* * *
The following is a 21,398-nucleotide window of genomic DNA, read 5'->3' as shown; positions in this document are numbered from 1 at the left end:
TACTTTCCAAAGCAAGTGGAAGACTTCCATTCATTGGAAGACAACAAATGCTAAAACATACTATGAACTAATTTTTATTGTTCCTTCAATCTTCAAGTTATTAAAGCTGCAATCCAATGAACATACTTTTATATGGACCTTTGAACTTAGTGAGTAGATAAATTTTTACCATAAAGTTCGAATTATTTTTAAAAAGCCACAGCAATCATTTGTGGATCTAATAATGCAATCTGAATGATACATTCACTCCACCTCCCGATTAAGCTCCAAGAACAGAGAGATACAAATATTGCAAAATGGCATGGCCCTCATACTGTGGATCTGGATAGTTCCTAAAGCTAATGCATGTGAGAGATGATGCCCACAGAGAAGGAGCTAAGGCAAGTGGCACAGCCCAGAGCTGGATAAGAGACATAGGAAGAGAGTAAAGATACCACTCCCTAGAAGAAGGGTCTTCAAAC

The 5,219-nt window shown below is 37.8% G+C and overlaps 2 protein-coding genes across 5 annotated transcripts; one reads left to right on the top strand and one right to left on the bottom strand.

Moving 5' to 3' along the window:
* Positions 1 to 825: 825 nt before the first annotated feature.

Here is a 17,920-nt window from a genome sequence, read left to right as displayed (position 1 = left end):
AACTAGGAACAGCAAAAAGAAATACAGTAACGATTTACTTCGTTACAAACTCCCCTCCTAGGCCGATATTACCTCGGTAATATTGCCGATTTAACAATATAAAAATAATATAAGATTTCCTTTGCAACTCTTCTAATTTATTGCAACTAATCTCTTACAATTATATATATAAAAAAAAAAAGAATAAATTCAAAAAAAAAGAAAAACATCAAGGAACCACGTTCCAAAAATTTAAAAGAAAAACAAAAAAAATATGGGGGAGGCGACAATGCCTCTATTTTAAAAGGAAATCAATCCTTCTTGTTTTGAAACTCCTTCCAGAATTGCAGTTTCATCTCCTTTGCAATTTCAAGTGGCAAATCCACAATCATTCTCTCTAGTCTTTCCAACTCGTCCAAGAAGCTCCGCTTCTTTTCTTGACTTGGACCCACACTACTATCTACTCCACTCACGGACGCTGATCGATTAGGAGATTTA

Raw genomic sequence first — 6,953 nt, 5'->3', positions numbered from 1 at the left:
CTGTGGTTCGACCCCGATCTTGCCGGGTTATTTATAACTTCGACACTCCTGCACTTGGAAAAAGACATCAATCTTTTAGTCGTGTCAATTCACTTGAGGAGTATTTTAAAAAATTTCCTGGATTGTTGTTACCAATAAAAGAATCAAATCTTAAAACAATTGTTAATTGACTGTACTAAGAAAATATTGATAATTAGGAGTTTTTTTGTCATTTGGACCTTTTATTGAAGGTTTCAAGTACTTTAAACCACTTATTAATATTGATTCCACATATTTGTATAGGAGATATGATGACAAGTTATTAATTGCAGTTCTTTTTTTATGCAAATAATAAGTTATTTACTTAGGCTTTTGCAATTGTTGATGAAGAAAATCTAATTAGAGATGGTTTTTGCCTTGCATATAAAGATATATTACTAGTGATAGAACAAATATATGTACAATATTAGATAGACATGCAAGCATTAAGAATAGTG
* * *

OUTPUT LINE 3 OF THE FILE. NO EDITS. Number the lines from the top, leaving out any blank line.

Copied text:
The 5,219-nt window shown below is 37.8% G+C and overlaps 2 protein-coding genes across 5 annotated transcripts; one reads left to right on the top strand and one right to left on the bottom strand.